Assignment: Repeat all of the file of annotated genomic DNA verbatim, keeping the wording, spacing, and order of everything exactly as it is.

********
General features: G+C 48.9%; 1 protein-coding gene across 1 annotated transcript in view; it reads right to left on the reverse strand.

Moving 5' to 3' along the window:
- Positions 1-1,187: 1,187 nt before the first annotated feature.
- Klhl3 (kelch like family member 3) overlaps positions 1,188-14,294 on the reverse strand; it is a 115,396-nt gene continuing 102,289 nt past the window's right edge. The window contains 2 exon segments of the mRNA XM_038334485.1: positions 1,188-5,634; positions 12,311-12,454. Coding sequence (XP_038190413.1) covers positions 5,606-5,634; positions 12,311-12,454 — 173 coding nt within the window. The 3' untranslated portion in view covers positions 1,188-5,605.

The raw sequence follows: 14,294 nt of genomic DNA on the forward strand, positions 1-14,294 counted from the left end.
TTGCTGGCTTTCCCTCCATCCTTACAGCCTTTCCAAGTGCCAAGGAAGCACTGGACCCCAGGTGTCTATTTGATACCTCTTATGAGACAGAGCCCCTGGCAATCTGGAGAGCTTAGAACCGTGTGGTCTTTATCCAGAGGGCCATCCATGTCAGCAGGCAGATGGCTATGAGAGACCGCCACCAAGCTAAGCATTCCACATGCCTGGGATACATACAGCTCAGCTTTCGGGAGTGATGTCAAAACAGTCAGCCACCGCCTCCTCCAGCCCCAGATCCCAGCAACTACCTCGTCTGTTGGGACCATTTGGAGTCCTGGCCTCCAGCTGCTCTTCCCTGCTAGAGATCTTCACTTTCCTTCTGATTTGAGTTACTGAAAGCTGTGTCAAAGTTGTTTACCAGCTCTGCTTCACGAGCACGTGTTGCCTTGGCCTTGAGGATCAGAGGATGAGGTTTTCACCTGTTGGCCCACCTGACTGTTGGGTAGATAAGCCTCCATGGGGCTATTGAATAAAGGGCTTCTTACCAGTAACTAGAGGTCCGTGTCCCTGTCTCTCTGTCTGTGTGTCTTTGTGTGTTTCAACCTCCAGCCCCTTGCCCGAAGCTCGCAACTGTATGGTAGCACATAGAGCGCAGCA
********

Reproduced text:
General features: G+C 48.9%; 1 protein-coding gene across 1 annotated transcript in view; it reads right to left on the reverse strand.

Moving 5' to 3' along the window:
- Positions 1-1,187: 1,187 nt before the first annotated feature.
- Klhl3 (kelch like family member 3) overlaps positions 1,188-14,294 on the reverse strand; it is a 115,396-nt gene continuing 102,289 nt past the window's right edge. The window contains 2 exon segments of the mRNA XM_038334485.1: positions 1,188-5,634; positions 12,311-12,454. Coding sequence (XP_038190413.1) covers positions 5,606-5,634; positions 12,311-12,454 — 173 coding nt within the window. The 3' untranslated portion in view covers positions 1,188-5,605.

The raw sequence follows: 14,294 nt of genomic DNA on the forward strand, positions 1-14,294 counted from the left end.
TTGCTGGCTTTCCCTCCATCCTTACAGCCTTTCCAAGTGCCAAGGAAGCACTGGACCCCAGGTGTCTATTTGATACCTCTTATGAGACAGAGCCCCTGGCAATCTGGAGAGCTTAGAACCGTGTGGTCTTTATCCAGAGGGCCATCCATGTCAGCAGGCAGATGGCTATGAGAGACCGCCACCAAGCTAAGCATTCCACATGCCTGGGATACATACAGCTCAGCTTTCGGGAGTGATGTCAAAACAGTCAGCCACCGCCTCCTCCAGCCCCAGATCCCAGCAACTACCTCGTCTGTTGGGACCATTTGGAGTCCTGGCCTCCAGCTGCTCTTCCCTGCTAGAGATCTTCACTTTCCTTCTGATTTGAGTTACTGAAAGCTGTGTCAAAGTTGTTTACCAGCTCTGCTTCACGAGCACGTGTTGCCTTGGCCTTGAGGATCAGAGGATGAGGTTTTCACCTGTTGGCCCACCTGACTGTTGGGTAGATAAGCCTCCATGGGGCTATTGAATAAAGGGCTTCTTACCAGTAACTAGAGGTCCGTGTCCCTGTCTCTCTGTCTGTGTGTCTTTGTGTGTTTCAACCTCCAGCCCCTTGCCCGAAGCTCGCAACTGTATGGTAGCACATAGAGCGCAGCA